Gay Bar Rebuttal
What writer Sara Havens and others see as confining and stratifying about gay bars, many of us embrace as comforting sacred space (LEO Weekly, May 1). Gay bars satisfy cultural, historical and social needs. They tie a group together more tightly and bind it to a specific locale and its atmosphere.
The phrase “gay bar” is no longer en vogue, a victim of assimilationist and revisionist efforts to promote “inclusivity.” Unfortunately, with assimilation and its objectivity comes the sacrifice of identity, belonging and community. These are not qualities the LGBT community can spare. Assimilationism encourages adoption of norms and mores of mainstream society; relinquishing our bars only serves to further prove our likeness to others, not highlight our variances.
Assimiliationists hope to blend away the demarcation between gay and straight. However, that effort succeeds only for those gays who aspire to envelopment in the larger community; some of us seek to set ourselves apart and bask in that difference.
Traditionally, gay bars and businesses have been special refuges to individuality. They enjoyed their heyday long before I made it out of junior high school. In Kentucky, we still had gay bars in the ’90s. In fact, I came of age in those places, with their special language, rites of passage and history; things like gay vernacular are at risk when our gathering places disappear. Of course, I’m likely to apply a sentiment and depth to these places they do not hold for everyone else, and that is part of my point. By stripping away the subjective experiences of having our own bars and spaces, we lose what it is like to be gay.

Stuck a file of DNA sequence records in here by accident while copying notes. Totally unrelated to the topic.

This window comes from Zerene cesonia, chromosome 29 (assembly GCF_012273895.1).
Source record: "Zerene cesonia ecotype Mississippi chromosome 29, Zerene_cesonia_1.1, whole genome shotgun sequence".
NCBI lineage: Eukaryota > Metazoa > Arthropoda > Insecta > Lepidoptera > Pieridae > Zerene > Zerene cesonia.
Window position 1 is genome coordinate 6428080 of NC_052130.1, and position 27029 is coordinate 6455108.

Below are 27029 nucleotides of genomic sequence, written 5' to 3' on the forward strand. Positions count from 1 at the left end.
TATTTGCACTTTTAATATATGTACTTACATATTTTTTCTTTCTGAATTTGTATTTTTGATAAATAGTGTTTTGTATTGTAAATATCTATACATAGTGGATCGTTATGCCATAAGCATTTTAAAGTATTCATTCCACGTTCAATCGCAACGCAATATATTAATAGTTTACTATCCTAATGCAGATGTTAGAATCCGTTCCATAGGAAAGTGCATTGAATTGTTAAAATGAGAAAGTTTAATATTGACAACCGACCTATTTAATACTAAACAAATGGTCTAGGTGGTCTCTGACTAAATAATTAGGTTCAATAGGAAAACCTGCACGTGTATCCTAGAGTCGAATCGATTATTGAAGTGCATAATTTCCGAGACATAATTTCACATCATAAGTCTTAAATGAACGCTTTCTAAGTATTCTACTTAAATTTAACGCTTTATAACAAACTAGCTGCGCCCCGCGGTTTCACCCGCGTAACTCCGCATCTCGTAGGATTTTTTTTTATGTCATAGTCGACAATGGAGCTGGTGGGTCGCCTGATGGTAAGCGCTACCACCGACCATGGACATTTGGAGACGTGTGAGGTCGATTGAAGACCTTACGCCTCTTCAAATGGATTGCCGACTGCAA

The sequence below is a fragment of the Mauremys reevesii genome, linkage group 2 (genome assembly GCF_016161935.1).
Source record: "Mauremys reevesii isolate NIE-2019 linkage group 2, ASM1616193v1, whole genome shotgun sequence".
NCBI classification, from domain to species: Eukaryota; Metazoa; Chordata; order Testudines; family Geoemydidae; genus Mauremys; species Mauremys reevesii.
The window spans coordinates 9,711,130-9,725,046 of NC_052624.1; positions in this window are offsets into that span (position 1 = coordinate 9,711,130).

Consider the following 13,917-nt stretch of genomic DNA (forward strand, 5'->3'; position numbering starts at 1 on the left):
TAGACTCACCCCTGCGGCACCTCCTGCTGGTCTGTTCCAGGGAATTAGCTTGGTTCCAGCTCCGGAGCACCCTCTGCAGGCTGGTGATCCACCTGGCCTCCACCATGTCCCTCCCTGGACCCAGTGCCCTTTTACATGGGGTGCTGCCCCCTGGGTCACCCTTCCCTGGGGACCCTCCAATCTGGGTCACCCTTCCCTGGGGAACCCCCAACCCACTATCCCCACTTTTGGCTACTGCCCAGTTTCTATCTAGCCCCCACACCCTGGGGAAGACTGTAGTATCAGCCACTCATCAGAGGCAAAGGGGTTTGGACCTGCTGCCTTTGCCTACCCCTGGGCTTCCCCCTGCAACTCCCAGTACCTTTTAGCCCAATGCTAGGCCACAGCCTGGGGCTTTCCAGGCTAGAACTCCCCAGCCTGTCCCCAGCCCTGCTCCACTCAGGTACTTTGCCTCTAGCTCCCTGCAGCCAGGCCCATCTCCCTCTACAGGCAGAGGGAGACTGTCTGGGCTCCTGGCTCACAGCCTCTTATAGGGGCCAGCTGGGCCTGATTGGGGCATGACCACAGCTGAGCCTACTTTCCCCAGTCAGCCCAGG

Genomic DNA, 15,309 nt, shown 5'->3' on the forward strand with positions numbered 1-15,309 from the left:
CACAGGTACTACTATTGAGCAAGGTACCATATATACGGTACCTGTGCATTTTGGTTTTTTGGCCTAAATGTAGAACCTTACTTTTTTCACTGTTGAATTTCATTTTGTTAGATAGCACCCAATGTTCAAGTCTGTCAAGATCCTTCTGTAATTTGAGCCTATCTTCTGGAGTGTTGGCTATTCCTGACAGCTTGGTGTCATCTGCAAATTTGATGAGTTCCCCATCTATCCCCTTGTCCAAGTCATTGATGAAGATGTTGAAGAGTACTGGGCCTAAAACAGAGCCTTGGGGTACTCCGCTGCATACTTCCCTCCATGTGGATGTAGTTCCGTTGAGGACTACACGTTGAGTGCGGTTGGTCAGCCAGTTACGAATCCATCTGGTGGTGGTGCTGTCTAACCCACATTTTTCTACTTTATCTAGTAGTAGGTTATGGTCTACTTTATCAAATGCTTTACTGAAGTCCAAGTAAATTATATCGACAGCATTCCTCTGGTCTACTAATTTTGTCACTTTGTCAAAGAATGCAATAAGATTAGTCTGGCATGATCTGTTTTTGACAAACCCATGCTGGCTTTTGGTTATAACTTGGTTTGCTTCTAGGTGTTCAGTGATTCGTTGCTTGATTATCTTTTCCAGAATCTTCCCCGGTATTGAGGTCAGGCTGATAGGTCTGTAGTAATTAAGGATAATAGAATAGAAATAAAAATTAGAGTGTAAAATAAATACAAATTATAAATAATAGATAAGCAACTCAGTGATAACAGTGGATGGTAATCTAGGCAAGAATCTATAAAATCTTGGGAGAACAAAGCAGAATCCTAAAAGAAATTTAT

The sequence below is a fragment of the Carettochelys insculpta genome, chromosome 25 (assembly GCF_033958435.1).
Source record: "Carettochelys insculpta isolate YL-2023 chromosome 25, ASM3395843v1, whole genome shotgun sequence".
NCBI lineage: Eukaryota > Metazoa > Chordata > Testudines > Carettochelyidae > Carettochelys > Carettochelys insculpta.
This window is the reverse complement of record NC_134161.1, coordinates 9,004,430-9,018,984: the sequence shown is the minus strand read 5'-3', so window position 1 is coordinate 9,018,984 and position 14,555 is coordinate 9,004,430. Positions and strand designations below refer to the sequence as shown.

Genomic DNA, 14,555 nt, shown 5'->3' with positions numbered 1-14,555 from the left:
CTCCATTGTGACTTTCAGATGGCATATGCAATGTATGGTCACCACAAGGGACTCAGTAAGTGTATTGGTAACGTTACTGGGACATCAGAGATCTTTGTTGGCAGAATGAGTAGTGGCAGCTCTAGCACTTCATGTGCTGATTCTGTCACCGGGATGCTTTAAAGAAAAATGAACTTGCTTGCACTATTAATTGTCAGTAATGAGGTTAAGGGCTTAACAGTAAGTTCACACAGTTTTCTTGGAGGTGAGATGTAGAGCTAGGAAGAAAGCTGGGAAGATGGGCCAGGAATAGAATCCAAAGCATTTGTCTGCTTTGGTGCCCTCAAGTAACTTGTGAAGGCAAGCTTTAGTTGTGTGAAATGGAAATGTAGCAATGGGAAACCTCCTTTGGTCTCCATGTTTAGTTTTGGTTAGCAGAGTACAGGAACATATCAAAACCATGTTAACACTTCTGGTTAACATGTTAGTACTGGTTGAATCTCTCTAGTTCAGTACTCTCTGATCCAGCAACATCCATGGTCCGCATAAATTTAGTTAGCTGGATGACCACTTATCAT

Any place that refers to itself as “queer friendly” has even more to prove than something that is gay space. I hate to bear the bad news, but queer friendly is already a trite concept and phrase. These so-called inclusive bars represent further attempts at a one-size-fits-all consumerism that ask us to confine ourselves into something more warped and staggering than a label: nothingness. What are you if you lack a label? You are neutral, non-specific, vague and generic. Our sacred spaces are those that help us change the social dynamic and claim autonomy and uniqueness. I’m afraid the places without a gay identity downplay the importance of having sacred spaces and being among our own.
Kevin B. Shields, Phoenix Hill
Remember this from the March 6 issue of LEO Weekly? “Council members Brent Ackerson, D-26, and Tina Ward-Pugh, D-9, accused Kramer and other Republicans of a bit of hypocrisy, noting that they frequently point their fingers at Democrats for questionable NDF spending.” Ackerson and Ward-Pugh were referring to the grant Councilman Kevin Kramer, R-11, awarded to a homeowners association for constructing a new entrance. Not be outdone, Councilman Dan Johnson, D-21, called Kramer’s grant “illegal” and “criminal.”
This makes you wonder if the Democrats have read their budget document. On the Metro Council page, the NDF appropriation is actually named “District Operations/NDF Fund.” What are District Operations? The answer probably doesn’t matter.
Basically, I think it means the council members can spend this money on just about anything as long as it doesn’t go to their family and best friends. Kramer gets it. He knows what his constituents want, and he obviously hasn’t broken any laws. The Democrats who criticized him don’t get it.
It’s not about waste. It’s only about staying clear of the “unwarranted privileges and advantages” prohibited by the Metro Code of Conduct. Think about it. Waste cannot be defined when the appropriation lacks a specific purpose.
Tom Louderback, Highlands
Big Four Limerick
He mournfully looked from the shore
To the place he had been once before.
It was too far to stoop
To scoop up his poop.
He can’t go on the bridge anymore.
Lewis Davis, Jeffersonville